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Newsletter #12 - 2nd May 2021

Hi All!

I want to thank everyone for being so patient with us while we continue to work on organising our funding, as well as set up our office and infrastructure. We're making great strides, but it'll be a bit longer before we're able to share more!

On the bright side, now that Lockdown in the UK has begun to ease up, I'm taking the opportunity to finally leave Dundee for a while, and I'm spending a few days next week a few kilometres south, so I'll make some time to put together another Newsletter Special next week!

This week, I'm looking at something which isn't Neolithic, but is a fantastic historical site of the Isle of Skye; Dun Beag Broch.

A 'Broch' is the name of a stout, round tower built in the Iron Age and exclusive to northern and western Scotland. Dun Beag itself means 'Little Fort', to distinguish it from the larger Dun Mor Broch (Big Fort) about half a mile inland. The Fort stands on a 13m high outcrop on the coast overlooking Loch Harport; It is classicly circular in shape, and is 62 feet (18.9m) in diameter.

It's believed to be 2500 years old; there is a story I found that it may have been built not as a fortification to guard the coast but more as a status symbol; designed to show the wealth and status of the local chieftain. However, there have been excavations in the 1900s that showed that it may have functioned as a dwelling until the late medieval period; some of the earliest coins discovered here were minted by Henry II's administration (1154-1189).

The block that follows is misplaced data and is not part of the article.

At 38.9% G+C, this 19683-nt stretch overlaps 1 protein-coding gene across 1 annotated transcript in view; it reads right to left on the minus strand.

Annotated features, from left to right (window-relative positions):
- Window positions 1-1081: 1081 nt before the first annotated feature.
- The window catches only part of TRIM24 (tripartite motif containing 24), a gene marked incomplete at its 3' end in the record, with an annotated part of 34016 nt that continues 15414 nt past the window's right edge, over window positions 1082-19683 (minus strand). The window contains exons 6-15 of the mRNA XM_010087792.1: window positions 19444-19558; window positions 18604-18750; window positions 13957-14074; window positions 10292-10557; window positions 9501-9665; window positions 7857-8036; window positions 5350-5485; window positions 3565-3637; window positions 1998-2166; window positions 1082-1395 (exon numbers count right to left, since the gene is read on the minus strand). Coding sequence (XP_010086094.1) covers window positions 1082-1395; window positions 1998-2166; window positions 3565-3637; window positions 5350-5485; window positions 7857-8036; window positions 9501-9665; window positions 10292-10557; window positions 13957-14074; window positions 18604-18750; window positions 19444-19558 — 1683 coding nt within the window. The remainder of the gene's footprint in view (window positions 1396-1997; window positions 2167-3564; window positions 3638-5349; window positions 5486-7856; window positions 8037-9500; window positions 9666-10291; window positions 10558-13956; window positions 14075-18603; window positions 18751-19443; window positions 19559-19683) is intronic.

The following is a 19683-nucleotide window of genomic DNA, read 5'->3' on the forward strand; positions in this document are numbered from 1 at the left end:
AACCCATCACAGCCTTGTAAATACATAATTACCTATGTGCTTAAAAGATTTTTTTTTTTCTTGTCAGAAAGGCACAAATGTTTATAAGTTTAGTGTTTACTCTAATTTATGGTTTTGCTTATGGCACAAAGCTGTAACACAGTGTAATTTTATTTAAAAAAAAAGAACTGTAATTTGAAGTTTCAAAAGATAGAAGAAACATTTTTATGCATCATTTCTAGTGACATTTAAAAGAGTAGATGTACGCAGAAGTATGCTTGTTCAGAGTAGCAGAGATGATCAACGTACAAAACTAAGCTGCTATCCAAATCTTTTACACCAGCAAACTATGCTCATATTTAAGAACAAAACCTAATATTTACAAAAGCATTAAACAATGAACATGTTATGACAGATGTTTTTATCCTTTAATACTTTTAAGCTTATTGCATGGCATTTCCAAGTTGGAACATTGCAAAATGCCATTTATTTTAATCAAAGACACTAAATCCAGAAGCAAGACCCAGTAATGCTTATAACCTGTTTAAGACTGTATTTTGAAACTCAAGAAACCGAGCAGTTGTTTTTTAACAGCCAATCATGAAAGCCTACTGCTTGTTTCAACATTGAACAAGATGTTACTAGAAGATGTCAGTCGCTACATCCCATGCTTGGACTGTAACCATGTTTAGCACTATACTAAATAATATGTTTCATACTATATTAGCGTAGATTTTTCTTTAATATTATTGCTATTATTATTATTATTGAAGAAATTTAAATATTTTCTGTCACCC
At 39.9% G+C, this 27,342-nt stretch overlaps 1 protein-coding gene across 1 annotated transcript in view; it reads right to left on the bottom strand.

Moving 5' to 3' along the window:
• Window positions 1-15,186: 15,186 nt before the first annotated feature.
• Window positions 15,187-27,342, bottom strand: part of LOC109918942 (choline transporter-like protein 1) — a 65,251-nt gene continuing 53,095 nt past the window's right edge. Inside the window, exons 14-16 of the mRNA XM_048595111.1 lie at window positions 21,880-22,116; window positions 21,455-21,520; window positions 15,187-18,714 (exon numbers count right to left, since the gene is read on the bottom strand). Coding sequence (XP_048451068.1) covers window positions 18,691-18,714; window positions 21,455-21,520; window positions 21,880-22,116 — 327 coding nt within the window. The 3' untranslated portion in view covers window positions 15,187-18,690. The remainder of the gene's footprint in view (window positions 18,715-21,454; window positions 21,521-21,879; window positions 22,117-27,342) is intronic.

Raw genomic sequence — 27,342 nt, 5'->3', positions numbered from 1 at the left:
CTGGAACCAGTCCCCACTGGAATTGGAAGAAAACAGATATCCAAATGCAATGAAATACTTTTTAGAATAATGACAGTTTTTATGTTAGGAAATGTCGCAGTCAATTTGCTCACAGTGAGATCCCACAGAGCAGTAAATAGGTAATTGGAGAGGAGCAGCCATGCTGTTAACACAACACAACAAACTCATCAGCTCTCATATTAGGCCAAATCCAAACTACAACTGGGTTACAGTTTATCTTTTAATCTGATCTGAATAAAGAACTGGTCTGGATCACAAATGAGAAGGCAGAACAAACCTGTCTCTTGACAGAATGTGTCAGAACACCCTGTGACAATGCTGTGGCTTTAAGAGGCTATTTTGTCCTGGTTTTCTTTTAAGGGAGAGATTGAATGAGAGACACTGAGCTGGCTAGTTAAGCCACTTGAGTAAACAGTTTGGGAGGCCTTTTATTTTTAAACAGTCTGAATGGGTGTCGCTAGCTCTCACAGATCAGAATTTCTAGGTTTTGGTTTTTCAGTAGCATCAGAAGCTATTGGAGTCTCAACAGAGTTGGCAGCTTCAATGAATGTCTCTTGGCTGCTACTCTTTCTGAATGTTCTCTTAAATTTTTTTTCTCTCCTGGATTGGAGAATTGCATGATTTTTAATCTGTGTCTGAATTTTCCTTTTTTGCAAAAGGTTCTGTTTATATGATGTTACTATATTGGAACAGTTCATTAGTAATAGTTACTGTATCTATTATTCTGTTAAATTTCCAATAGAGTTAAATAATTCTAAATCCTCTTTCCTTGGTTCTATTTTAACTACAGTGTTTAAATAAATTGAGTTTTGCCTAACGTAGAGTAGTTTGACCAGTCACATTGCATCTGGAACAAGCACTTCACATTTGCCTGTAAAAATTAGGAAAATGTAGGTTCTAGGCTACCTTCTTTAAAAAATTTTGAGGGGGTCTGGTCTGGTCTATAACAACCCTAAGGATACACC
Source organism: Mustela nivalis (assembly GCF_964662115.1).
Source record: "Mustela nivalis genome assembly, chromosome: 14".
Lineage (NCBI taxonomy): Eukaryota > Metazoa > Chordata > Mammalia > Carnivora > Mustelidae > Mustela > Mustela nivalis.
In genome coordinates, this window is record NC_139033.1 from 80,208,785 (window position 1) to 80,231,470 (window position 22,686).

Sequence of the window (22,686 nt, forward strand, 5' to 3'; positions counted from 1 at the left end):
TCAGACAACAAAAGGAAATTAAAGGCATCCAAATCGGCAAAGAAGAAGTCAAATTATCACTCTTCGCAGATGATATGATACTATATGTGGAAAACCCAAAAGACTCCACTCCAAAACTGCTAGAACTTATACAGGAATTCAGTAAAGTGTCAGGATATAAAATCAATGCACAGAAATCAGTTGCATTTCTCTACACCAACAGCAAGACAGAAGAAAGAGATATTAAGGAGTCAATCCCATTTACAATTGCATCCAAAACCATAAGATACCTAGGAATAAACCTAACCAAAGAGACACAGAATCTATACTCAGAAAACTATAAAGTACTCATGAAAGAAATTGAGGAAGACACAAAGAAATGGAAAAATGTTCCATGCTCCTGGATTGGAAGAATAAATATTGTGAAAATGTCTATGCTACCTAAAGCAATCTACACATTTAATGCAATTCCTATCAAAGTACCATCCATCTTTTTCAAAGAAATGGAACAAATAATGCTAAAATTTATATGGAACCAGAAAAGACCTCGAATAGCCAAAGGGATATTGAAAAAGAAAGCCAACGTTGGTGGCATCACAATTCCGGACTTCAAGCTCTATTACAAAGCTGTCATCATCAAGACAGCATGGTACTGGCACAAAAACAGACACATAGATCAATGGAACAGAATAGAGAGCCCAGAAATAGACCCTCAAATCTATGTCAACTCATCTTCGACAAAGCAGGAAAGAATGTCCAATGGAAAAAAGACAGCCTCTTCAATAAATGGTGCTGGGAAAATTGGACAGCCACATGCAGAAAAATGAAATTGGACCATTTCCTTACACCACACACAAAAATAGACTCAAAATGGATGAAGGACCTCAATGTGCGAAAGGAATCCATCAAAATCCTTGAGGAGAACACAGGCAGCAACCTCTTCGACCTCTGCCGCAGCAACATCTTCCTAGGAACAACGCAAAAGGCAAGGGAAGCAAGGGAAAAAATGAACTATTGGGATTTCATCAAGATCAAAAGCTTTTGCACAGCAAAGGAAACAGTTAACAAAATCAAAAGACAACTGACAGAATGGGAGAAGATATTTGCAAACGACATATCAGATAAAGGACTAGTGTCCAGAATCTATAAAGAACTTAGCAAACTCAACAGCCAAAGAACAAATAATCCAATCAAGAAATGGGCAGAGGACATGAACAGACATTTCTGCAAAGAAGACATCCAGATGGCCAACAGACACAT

The interior is made up of an interesting network of passages that would have acted as both access up and down the fort and as a form of insulation; I've added some diagrams I found below that really showcase what Dun Beag Broch would have looked like!

The entrance to the Broch leads to a narrow passageway between the inner and outer doors; there a door checks in the stone that indicate a timber door originally stood here. The entrance splits into a guardroom on the ground floor, with a staircase that leads up to the top floor within the structure.

It really shows off how intricate these circular buildings are, especially for a Dry Stone structure; Dun Beag Broch is among nearly five hundred brochs that cover the Scottish Highlands so I'll definitely look into others for comparison in the future.

Thanks a lot for reading!



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